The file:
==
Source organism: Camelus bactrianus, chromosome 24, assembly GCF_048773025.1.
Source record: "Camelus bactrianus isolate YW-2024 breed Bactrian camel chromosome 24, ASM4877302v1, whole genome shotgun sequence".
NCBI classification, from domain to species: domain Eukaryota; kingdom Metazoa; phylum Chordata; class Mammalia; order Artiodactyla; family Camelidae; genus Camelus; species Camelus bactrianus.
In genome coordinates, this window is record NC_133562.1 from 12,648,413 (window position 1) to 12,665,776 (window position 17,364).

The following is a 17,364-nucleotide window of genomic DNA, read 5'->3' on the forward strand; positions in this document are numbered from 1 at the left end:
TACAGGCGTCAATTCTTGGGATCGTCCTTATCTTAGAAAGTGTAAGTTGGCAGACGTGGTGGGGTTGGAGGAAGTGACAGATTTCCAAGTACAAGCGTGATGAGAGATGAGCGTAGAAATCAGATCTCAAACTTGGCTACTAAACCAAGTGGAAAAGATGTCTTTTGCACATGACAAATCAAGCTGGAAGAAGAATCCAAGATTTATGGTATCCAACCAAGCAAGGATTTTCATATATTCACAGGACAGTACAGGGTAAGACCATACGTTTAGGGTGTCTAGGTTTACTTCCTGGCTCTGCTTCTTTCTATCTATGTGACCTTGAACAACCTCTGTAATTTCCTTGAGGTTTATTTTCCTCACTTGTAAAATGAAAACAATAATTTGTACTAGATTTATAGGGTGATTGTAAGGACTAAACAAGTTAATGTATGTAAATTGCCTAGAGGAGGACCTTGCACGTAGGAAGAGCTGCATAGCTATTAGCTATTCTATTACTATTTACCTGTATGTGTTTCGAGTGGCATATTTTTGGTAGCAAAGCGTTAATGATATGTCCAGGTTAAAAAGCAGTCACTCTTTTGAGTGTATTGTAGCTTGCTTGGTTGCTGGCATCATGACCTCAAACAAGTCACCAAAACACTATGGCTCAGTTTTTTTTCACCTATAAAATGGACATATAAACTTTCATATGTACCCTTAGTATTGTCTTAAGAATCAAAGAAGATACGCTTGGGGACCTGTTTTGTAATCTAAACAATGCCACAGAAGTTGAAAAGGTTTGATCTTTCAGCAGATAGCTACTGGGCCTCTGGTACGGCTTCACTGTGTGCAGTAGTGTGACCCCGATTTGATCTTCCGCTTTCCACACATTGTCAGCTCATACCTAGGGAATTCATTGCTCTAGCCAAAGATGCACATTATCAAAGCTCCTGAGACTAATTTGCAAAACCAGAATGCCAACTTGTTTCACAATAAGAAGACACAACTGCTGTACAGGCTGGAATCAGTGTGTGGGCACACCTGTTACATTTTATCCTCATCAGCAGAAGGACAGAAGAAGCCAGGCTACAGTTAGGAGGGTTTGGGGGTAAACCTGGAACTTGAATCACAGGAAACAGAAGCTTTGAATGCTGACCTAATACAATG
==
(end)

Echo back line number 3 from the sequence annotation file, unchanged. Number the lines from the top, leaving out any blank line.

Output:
NCBI classification, from domain to species: domain Eukaryota; kingdom Metazoa; phylum Chordata; class Mammalia; order Artiodactyla; family Camelidae; genus Camelus; species Camelus bactrianus.